• Save
EPA Perspective on Nutrient Pollution
Upcoming SlideShare
Loading in...5
×
 

EPA Perspective on Nutrient Pollution

on

  • 660 views

Although nutrients, nitrogen and phosphorus in particular, are essential for aquatic life, too many nutrients can create significant problems for our nation’s lakes, streams, and coastal waters. ...

Although nutrients, nitrogen and phosphorus in particular, are essential for aquatic life, too many nutrients can create significant problems for our nation’s lakes, streams, and coastal waters. Nutrient pollution can degrade habitat for fish and wildlife, render water bodies unsafe for swimming and other forms of contact recreation, create a public health concern for drinking water supplies, decrease property values, and negatively impact local economies. According to national statistics, more than 45% of streams have medium to high levels of nutrients, approximately four million lake acres have been identified as threatened or impaired, and approximately 78% of assessed coastal areas exhibit signs of eutrophication. For more: http://www.extension.org/pages/67798/environmental-protection-agency-epa-perspective-on-nutrient-pollution

Statistics

Views

Total Views
660
Views on SlideShare
530
Embed Views
130

Actions

Likes
0
Downloads
0
Comments
0

3 Embeds 130

http://www.extension.org 97
http://create.extension.org 32
http://translate.googleusercontent.com 1

Accessibility

Categories

Upload Details

Uploaded via as Microsoft PowerPoint

Usage Rights

© All Rights Reserved

Report content

Flagged as inappropriate Flag as inappropriate
Flag as inappropriate

Select your reason for flagging this presentation as inappropriate.

Cancel
  • Full Name Full Name Comment goes here.
    Are you sure you want to
    Your message goes here
    Processing…
Post Comment
Edit your comment
  • We certainly can’t do this alone and appreciate any help you could provide in reducing nutrient pollution. For more information please visit EPA’s nutrient pollution website at epa.gov/nutrientpollution.Thank you very much for inviting me to speak today.

EPA Perspective on Nutrient Pollution EPA Perspective on Nutrient Pollution Presentation Transcript

  • EPA Perspective on Nutrient Pollution Al Basile U.S. EPA Region 8 Denver, CO
  • Photo credit: Chris Johnson,Alabama DEM
  • Nutrient Pollution•Degrade habitat for fish and wildlife;•Render water bodies unsafe for swimming and other forms of contact recreation;•Create a public health concern for drinking water supplies;•Decrease property values, and•Negatively impact local economies. Photo credit: Larry Dupont, VT CAC
  • Nutrient Pollution Photo credit: Larry Dupont, VT CAC
  • National Scope of Nutrient Pollution• More than 45% of streams have medium to high levels of nutrients;• Approximately 4 million lake acres identified as threatened or impaired;• Approximately 78% of assessed coastal areas exhibit signs of eutrophication;• The occurrence and severity of nuisance algal blooms is on the rise; and• Algal toxins have potentially serious human health and ecological effects.
  • EPA Region 8Waters Threatened/Impaired by Nutrient Pollution:>8,000 river miles>300,000 lake acres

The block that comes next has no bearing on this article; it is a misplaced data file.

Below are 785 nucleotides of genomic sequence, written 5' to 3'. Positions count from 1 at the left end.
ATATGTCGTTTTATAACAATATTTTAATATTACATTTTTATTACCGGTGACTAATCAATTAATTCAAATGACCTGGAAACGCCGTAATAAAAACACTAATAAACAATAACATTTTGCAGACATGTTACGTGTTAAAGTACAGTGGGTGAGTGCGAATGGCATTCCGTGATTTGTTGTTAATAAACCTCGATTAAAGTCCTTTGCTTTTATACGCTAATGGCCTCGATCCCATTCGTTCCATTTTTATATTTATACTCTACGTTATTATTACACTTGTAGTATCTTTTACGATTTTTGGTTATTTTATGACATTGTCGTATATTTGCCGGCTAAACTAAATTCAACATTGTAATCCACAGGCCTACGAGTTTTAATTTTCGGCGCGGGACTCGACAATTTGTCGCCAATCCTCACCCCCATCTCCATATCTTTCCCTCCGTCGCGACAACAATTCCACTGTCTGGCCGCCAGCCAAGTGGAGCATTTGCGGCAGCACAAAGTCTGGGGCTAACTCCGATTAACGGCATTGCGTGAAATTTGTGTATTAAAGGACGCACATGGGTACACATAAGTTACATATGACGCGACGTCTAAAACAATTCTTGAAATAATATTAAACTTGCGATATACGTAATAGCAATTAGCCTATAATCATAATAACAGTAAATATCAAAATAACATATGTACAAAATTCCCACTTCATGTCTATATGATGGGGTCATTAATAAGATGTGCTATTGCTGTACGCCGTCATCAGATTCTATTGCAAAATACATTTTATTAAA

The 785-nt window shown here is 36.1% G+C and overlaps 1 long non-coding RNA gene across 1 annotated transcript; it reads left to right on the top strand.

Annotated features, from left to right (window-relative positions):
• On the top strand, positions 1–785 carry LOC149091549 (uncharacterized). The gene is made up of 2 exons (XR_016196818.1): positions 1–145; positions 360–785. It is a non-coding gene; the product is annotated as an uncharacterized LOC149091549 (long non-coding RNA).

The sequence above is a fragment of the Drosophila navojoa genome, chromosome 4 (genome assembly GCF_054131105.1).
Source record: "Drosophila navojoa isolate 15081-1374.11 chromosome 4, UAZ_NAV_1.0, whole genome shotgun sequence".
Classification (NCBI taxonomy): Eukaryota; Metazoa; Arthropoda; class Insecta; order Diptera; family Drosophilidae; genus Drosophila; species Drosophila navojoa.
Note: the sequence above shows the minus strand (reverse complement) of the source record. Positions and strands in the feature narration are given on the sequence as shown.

• Phosphorus delivered to the Gulf of Mexico
  • Chesapeake Bay
  • Lake Erie
  • Photo credit: Oregon DEQ
  • Photo credits:M. Suplee, V. Watson, M. Teply, and H. McKee
  • Grand Lake St. Mary’s Ohio
  • What is EPA doing to help address nutrient pollution?1. Providing states with technical assistance and other resources to help develop water quality criteria for N and P;2. Working with states to identify waters impaired by nutrients and developing restoration plans;3. Awarding grants to states to address pollution from nonpoint sources, such as agriculture and storm water runoff;
  • What is EPA doing to help address nutrient pollution?4. Administering a permit program designed to reduce the amount of N and P discharged to the environment from point sources;5. Providing funding for the construction and upgrade of municipal wastewater treatment plants;6. Working with states to reduce nitrogen oxide emissions from air sources;
  • What is EPA doing to help address nutrient pollution?7. Conducting and supporting extensive research on the causes, impacts, and best approaches to reduce nutrient pollution; and8. Improving collaboration with other federal partners (e.g., USDA) and stakeholders.
  • Incremental Progress?
  • EPA is working on the following actionswith the Agriculture Community:-Continue to improve dialogue between EPA, states,and the agriculture community;-Continue to build partnerships;-Continue to improve data utilization; and-Collaborate with USDA and the agriculture communityto facilitate forums on best available and emergingtechnologies.
  • Collaboration – a few examples-National Water Quality Initiative (NWQI)-Hypoxia Task Force-Gulf of Mexico Initiative (GOMI)-Mississippi River Basin Initiative (MRBI)-Chesapeake Bay Watershed Initiative-Conservation Effects Assessment Project (CEAP)-EPA AgSTAR Program-National Air Emissions Monitoring Study-ND nutrient management plan development
  • We value your input!As we continue to move forward, please let us knowwhat else we can do to help the agriculture industryreduce its environmental impact?
  • www.epa.gov/nutrientpollution